Oxford History: The High

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15: Whittard’s Teas & Coffees


15 High Street

The present Nos. 13–16 High Street were built in 1773–4 by John Gwynn to form the frontage to the new covered market and were known as “New Parade”. Nos. 13, 14, and 15 are jointly Grade II listed (List Entry No. 1369376, numbered as 12–15). No. 16 on the right is separately Grade II listed (List Entry No. 1047270). The four shops forming the original market front were in the parish of All Saints until that church was deconsecrated in 1971.

There is an avenue into the market in the centre of this group between Nos. 14 and 15 (shown above), and another one each side.

From the time that No. 15 was rebuilt in 1774, it was owned by William Jones, a goldsmith in the High. His father Thomas Jones (d.1747) and his mother Elizabeth (d.1773) had been fishmongers, and his four spinster sisters, Anne, Margaret, Elizabeth, and Jane continued to run the family business from this shop. Jackson’s Oxford Journal of 7 November 1788 reported:

Died, after a short illness Mrs [sic] Anne Jones, eldest daughter of the late Mrs Elizabeth Jones of Oxford, fishmonger, by whom in partnership with three sisters the business has been carried on, and is intended to be continued by the survivors.

A fifth sister, Mary Jones (1741–1815) worked for William Jackson, the founder and proprietor of Jackson’s Oxford Journal, and inherited most of his estate.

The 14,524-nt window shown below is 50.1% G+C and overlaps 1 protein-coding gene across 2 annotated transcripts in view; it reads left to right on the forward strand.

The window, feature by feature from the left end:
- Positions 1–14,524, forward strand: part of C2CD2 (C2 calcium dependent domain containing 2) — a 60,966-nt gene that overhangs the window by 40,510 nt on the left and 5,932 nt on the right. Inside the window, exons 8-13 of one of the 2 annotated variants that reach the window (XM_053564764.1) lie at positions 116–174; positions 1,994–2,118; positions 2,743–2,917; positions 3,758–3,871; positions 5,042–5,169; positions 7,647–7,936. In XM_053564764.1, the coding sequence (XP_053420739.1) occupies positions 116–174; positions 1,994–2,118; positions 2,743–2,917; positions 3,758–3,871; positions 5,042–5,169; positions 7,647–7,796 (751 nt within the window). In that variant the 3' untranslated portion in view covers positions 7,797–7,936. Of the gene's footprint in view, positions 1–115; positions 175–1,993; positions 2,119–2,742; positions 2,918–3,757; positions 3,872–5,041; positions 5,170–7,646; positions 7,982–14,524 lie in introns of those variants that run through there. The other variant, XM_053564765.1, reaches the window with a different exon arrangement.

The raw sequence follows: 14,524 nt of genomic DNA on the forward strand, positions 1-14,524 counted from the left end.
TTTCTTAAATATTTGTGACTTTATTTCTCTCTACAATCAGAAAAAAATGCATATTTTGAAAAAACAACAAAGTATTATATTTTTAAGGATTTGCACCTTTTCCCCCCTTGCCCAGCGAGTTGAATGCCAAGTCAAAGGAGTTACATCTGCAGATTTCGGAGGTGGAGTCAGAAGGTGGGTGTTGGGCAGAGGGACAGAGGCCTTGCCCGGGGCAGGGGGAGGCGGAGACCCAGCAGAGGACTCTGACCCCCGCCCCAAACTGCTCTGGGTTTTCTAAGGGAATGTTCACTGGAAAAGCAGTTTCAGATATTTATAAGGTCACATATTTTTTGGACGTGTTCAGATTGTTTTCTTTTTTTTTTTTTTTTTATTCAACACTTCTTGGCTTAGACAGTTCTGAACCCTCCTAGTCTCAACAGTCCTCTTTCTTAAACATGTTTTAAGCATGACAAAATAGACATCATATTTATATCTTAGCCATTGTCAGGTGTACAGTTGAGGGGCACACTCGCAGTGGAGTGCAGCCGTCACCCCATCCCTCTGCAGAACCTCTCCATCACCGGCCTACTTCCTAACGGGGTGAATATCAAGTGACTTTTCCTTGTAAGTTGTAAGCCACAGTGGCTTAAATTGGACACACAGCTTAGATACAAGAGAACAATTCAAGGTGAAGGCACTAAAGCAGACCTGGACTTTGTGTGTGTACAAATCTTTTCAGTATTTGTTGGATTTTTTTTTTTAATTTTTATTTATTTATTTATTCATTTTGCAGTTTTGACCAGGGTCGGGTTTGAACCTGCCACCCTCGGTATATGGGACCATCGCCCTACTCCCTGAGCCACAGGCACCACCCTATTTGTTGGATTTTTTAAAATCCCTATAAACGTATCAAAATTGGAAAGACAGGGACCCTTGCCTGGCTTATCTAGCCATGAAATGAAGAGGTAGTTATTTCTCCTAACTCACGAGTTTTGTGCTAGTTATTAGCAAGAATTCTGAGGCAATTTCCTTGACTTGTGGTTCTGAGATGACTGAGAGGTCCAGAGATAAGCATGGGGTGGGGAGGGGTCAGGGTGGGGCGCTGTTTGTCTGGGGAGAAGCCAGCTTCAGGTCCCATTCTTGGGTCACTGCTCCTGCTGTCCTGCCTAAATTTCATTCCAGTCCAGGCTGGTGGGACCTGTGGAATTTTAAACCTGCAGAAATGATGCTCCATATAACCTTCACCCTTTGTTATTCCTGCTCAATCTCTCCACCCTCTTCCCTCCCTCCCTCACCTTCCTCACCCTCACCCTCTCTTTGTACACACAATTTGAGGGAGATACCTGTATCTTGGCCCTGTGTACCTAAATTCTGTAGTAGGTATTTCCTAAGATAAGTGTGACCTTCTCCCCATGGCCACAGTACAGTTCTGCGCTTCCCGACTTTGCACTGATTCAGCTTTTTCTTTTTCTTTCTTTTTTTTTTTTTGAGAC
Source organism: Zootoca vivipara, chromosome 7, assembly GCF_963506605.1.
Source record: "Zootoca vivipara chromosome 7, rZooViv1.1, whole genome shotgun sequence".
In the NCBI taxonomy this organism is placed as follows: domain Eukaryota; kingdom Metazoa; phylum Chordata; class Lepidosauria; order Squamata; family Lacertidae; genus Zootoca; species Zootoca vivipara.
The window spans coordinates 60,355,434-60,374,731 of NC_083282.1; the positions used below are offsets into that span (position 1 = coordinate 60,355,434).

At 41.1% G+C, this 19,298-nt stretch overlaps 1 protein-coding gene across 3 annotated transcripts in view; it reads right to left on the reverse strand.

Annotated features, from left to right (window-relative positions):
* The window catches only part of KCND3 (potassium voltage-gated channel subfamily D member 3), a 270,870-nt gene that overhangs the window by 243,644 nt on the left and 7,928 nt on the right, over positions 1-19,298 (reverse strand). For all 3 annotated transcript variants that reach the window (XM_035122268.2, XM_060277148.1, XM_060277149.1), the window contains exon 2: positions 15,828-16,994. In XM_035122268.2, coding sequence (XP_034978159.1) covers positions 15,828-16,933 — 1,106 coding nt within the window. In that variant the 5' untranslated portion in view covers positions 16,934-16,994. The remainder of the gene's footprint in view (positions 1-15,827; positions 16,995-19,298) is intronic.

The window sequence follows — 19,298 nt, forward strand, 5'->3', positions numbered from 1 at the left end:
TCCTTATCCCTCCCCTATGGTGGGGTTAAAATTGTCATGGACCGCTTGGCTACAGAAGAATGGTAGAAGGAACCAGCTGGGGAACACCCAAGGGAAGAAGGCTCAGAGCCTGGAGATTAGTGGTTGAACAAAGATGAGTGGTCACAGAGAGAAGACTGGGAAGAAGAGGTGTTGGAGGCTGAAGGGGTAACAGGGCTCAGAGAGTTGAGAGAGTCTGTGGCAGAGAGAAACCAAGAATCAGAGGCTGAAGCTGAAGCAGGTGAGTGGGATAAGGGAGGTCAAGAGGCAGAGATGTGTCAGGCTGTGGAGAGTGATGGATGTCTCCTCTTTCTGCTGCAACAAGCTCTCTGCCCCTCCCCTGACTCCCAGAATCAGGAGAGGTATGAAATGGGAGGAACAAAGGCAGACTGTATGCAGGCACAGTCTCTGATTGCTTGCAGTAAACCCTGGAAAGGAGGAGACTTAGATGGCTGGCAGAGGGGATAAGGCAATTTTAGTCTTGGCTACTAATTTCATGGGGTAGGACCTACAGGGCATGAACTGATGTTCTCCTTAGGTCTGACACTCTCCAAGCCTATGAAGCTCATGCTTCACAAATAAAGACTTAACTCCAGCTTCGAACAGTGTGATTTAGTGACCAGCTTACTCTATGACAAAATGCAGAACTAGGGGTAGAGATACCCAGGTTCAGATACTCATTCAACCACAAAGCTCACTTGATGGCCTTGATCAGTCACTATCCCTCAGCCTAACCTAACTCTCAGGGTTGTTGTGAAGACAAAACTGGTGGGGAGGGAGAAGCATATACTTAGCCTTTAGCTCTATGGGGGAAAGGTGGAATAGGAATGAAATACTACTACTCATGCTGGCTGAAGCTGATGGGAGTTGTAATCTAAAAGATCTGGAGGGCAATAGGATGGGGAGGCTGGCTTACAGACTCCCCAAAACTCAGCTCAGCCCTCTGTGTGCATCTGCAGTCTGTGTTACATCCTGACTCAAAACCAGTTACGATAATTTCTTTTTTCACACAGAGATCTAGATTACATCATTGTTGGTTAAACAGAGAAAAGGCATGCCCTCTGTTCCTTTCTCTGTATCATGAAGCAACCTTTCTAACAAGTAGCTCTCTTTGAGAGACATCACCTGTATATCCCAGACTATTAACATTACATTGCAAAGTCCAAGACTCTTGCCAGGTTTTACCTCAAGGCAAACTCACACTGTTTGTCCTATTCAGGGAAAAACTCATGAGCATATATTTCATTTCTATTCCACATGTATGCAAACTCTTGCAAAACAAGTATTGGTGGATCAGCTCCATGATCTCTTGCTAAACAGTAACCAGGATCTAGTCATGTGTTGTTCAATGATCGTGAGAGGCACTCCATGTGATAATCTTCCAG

Mary left this shop to her niece Elizabeth Latimer and her husband Edward. He lived at Headington House and was a wine merchant at No. 11 High Street during the first half of the nineteenth century. When he died in 1845, he bequeathed the rental of No 15 to his daughter Jane Latimer, with instructions that the shop should be sold after her death. She died in 1872.

At the time of the 1851 census Levi Greatbatch, the glass and china dealer here, lived upstairs with his wife and five children, two general servants, and two lodgers (undergraduate brothers at Trinity College). (Arthur Mitchell Greatbatch, who was to take over the business after his father’s death in 1903, was not yet born.) By 1861 Greatbatch was living at Diamond Street Villa in Summertown, and by 1871 he was at the Cedars in Park Town.

The premises upstairs were unoccupied in 1861 and 1871, and were presumably used as storerooms. No one lived over this shop at the time of the 1911 census.

Occupiers of the present shop at 15 High Street  

1774–c1788+

Jones family, Fishmongers

1846

William Loder, China & glass dealer

By 1851–1925

Greatbatch, Glass & china dealer
Levi Greatbatch until 1903;
Arthur Mitchell Greatbatch; 1904–1910
Greatbatch & Co. Ltd, 1910–1925

1927–1971

Webbers (part of)
[see also Nos. 9, 10–12, 13, and 14]

1975–1980+

Burnley Building Society

By 1995–present

Whittards Teas & Coffees

©Stephanie Jenkins

Last updated: 31 August, 2018

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